Diadem of Princess Khenmet
A gold diadem of Princess Khenmet, possibly daughter of King Amenemhat II. She is mainly known from her unrobbed tomb containing a set of outstanding personal adornments. This masterpiece was found in the tomb of Khnemet and her sister Princess Ita in Dahshur.
The crown is made of a network of interlaced gold wires that entangle nearly 200 small flowers, each with a carnelian eye and five turquoise-inlaid petals. The wires are tied to three pins on each side of five ‘crosses’, which are actually five clusters of lotus blossoms, and terminate at a pair of rings on the back of a sixth ‘cross’.
“the airy lightness of the goldwork must have allowed… the flowers to appear as though scattered through the hair of the wearer”, while the art historian Arielle Kozloff suggested that “it conjures up the image of a lovely young girl as she pads barefoot through the palace or dances in the Audience-Hall with the wreath jingling and rustling on her head.”
“However, for the moment we may wonder whether Khnemet ever once put it on―or whether we are discussing something specifically funerary. More recently, the Egyptologist Wolfram Grajetzki has suggested that elements in the treasure hoards of the 12th Dynasty princesses correspond to elements in the funeral rites of Osiris himself, as described in the ancient Pyramid Texts.”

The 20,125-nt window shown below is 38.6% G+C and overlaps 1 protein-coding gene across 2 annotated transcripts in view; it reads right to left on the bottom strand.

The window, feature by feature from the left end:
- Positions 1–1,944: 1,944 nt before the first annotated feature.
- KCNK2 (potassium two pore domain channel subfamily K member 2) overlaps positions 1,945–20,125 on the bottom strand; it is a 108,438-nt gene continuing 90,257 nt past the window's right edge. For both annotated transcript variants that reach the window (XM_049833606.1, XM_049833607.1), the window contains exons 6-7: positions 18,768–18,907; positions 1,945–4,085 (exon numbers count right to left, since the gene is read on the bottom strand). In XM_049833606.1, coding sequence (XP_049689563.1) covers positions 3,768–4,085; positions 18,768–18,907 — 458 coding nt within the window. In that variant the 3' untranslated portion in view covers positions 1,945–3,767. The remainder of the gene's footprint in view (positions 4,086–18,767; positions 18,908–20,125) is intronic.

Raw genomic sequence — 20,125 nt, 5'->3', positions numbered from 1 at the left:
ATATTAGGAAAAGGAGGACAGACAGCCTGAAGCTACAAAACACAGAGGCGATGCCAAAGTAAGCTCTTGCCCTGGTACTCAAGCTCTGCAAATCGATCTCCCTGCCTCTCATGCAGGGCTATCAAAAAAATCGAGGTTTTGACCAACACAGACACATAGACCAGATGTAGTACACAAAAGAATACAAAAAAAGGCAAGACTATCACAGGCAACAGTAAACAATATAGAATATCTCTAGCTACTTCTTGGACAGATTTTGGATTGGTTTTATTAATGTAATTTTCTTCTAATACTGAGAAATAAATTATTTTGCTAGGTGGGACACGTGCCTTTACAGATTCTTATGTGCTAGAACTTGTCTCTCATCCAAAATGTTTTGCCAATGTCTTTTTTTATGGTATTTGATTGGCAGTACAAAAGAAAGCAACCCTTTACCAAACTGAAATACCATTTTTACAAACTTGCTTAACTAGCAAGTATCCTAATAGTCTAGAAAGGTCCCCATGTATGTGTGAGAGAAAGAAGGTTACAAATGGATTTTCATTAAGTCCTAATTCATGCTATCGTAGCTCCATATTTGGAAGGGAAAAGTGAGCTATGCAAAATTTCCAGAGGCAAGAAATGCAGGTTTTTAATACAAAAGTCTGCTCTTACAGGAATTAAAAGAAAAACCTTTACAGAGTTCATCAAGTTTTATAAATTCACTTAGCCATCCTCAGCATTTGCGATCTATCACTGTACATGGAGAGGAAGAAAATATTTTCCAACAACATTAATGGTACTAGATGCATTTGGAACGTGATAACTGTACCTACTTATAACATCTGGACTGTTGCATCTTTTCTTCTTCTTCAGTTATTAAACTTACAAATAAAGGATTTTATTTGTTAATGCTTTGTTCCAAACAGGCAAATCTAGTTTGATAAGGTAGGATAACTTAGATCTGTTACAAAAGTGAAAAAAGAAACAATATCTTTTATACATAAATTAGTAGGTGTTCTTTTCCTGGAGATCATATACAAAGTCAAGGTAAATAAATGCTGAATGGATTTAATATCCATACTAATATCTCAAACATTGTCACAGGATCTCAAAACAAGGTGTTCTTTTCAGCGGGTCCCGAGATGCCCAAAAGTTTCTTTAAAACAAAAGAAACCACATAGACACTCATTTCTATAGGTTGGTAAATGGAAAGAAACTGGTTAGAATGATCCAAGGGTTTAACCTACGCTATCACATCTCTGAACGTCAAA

― Egyptian Art, by Bill Manley
Princess Khenmet was buried with a gilded dagger as well as a mace. Some elite women in similar ‘Court Type’ graves elsewhere had daggers, too, and often other weapons: maces, bows, arrows, and even spears. In the small chamber next to the sarcophagus were found further personal adornments. These included two diadems and parts of a necklace made in gold. The latter is most likely not an Egyptian work of art, but was perhaps produced in Crete.
The father of Khenmet is uncertain. From the position of the burial, next to the pyramid of Amenemhat II it seems likely that she was his daughter.
Middle Kingdom, 12th Dynasty, reign of Amenemhat II, ca. 1932-1898 BC. From the Tomb of Khenmet her sister Princess Ita, Funerary Complex of Amenemhat II at Dahshur. Now in the Egyptian Museum, Cairo.